Public Health or Protectionism, Chinese Fireworks Ed.

The NYT reports that:

India’s Supreme Court on Friday banned the sale of firecrackers in the capital region, reflecting a growing sense of urgency after a thick smog engulfed Delhi for 10 days early this month, trapping its population of 20 million in dangerous concentrations of polluted air…

For generations in India, fireworks have been set off to mark Hindu festivals, and their manufacture is a vast industry. Last year, the court refused to issue a blanket ban on fireworks, arguing that it would infringe on citizens’ rights.

This year, however, the hearing came on the heels of an episode that rattled the capital. After acrid smoke from fireworks set off late last month for Diwali, the Hindu festival of lights, merged with emissions from other sources, levels of the most dangerous particles of air pollution rose to more than 16 times the level that the Indian government considers safe.

At first glance, this seems like an open-and-shut case of public health protection.

However, as an opinion piece last year in Asia Times reports, there is also a significant economic dimension.

Chinese goods — often produced with cheap labour in their sweat factories — have begun to have an edge over Indian fireworks.  An important reason is the killing pricing, which Sivakasi factories are unable to match. The Chinese prices are so low that they are naturally tempting for a consumer — and this “unhealthy competition”, as some aver, is smoking out the livelihood of thousands in Sivakasi — a town that virtually survives on the fireworks industry.

The 750-odd fireworks units in Sivakasi have had to cut their output by a third — and this means that this commercial enterprise cannot run on the fifth gear during the festival season, as has been the case traditionally…

Chinese goods began their unlawful journey into India in 2013. That year, says G. Abiruben, president of the Tamil Nadu Fireworks Manufacturers’ Association, only ten kinds of fireworks came into India from across the Himalayas. This year, the number is a whopping 215 — the increase is incredible, but painfully true.

The best part of this whole clandestine business is that these Chinese products are smuggled along with other legal imports — which may be toys or electronics. And most of these fireworks are sold in small unauthorised shops and even by pavement vendors.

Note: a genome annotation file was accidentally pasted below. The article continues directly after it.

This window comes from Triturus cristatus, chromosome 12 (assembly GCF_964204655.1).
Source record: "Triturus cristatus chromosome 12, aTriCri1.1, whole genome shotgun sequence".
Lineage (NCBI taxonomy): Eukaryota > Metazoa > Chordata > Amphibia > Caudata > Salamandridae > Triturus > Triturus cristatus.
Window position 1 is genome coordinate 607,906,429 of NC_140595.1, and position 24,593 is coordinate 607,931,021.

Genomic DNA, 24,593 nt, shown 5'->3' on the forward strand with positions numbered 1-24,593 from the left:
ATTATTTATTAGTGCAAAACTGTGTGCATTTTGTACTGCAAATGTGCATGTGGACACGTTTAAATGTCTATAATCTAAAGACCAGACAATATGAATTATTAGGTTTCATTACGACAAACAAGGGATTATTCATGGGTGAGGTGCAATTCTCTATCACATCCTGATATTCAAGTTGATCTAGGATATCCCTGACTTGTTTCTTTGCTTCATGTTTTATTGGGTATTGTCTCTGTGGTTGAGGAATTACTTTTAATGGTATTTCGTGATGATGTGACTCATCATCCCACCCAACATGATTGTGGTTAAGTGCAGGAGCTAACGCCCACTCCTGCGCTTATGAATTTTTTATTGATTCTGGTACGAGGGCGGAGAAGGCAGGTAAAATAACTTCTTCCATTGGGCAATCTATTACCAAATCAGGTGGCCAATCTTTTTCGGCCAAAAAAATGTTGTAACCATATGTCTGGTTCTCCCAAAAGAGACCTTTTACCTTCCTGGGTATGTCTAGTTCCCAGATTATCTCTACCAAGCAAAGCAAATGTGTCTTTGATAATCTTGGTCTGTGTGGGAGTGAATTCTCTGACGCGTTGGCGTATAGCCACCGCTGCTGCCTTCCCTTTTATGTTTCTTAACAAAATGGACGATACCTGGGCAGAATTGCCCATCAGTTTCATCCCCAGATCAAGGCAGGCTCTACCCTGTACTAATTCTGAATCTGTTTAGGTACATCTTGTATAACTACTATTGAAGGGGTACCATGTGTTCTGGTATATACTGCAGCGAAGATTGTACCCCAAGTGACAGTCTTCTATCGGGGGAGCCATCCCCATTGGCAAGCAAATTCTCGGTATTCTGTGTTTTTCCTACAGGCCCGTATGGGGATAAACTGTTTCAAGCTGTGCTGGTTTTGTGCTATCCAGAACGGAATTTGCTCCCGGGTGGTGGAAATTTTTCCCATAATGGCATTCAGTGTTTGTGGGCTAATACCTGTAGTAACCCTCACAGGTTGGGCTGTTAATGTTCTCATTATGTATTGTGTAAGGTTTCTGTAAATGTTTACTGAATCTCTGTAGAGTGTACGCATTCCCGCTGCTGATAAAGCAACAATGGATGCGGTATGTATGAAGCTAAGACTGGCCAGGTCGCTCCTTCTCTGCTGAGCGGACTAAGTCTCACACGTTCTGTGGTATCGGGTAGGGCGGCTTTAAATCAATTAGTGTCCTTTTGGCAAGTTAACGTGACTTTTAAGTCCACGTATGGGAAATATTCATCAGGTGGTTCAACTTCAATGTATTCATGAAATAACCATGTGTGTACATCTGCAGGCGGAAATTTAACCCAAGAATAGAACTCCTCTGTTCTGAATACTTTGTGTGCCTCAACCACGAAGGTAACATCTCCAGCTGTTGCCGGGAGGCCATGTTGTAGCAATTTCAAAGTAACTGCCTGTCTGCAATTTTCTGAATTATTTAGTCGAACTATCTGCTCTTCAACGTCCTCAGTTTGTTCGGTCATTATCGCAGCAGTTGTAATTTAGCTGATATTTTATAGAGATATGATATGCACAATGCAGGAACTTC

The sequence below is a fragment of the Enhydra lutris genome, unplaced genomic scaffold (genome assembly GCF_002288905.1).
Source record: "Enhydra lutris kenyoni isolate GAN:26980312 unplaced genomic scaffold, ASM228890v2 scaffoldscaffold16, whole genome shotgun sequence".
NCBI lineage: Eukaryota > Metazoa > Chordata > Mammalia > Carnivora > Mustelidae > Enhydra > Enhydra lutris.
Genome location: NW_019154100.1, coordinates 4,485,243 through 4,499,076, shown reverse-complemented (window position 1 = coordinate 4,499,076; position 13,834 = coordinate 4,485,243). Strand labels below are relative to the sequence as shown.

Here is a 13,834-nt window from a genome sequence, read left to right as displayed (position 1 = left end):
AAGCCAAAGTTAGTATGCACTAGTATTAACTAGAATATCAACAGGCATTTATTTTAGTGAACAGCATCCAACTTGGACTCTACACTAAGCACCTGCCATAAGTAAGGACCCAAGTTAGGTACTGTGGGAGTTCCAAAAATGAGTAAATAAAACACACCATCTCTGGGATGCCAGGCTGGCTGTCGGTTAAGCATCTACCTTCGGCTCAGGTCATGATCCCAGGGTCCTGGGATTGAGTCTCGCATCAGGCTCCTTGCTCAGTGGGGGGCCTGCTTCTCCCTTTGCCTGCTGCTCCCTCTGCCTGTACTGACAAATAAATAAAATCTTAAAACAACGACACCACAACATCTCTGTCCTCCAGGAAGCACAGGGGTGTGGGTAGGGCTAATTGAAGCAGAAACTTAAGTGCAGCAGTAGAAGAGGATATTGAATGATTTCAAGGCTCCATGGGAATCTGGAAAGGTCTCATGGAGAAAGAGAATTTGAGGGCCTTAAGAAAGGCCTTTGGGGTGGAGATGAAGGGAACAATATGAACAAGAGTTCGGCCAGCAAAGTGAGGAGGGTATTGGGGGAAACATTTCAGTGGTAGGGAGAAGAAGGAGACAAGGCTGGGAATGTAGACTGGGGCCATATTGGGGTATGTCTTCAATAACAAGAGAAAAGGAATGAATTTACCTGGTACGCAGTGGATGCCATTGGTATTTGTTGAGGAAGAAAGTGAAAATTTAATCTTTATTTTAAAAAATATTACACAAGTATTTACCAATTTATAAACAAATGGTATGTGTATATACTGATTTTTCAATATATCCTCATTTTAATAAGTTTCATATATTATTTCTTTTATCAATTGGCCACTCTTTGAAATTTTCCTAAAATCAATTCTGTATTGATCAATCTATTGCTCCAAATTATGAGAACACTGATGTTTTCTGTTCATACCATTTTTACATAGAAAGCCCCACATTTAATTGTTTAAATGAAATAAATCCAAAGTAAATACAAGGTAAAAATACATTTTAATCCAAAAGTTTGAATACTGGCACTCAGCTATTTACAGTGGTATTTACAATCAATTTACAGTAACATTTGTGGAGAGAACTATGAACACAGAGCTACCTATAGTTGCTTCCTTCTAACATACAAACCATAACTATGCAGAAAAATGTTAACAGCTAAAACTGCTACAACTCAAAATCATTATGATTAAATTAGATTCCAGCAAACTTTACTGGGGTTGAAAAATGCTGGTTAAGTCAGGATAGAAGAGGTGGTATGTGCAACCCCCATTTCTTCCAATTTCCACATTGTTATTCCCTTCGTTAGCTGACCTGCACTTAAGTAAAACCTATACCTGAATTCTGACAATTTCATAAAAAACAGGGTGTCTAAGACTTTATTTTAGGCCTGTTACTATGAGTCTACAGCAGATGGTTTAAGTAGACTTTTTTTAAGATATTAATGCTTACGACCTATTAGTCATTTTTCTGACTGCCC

Some estimates place the figure of smuggled Chinese stuff at Rs 5,000 million (US$76 million), and given the low pricing, the actual quantity of fireworks sold may well be huge.

More recently, Indian trade officials have been stepping up their scrutiny of Chinese imports, as India Today reports.

So is the Indian Supreme Court motivated by public health or protecting Indian fireworks manufacturers from Chinese competition? Unclear, and the motivation won’t matter as much as the effect on competition if China decides to raise the issue with the World Trade Organization (WTO).

As a WTO member, India has agreed to not apply charges or restrictions to imports above what it imposes on domestic production, and to not impose “prohibitions or restrictions other than duties, taxes or other charges, whether made effective through quotas, import or export licences or other measures… on the importation of any product of the territory of any other contracting party.”

If China launches a case, would India have any defenses? It wouldn’t be a defense that this week’s action was undertaken by courts rather than regulators. As I show here in the context of a case brought by Mexico against the U.S., international adjudicators will treat all branches as a single entity when it comes to state responsibility in international law.

And it could be difficult to argue that a sales ban is excused under environmental defenses baked into the GATT. Why? Arguably, the Supreme Court decision will hit Chinese exports disproportionately. The sale ban (a quantitative restriction) goes into place immediately, while the NYT reports that the a ban on Indian manufacture of fireworks will be punted to down the road. This discrepancy could make it harder to argue that India is making the environmentally-motivated trade restriction in conjunction with restrictions on domestic production – something required under WTO defense provisions.

On the other hand, the Supreme Court might have set the measure on less protectionist footing. Earlier this year, Asia News Network reports that India banned the sale of foreign fireworks only.

Stay tuned to see if China requests consultations with India at the WTO.

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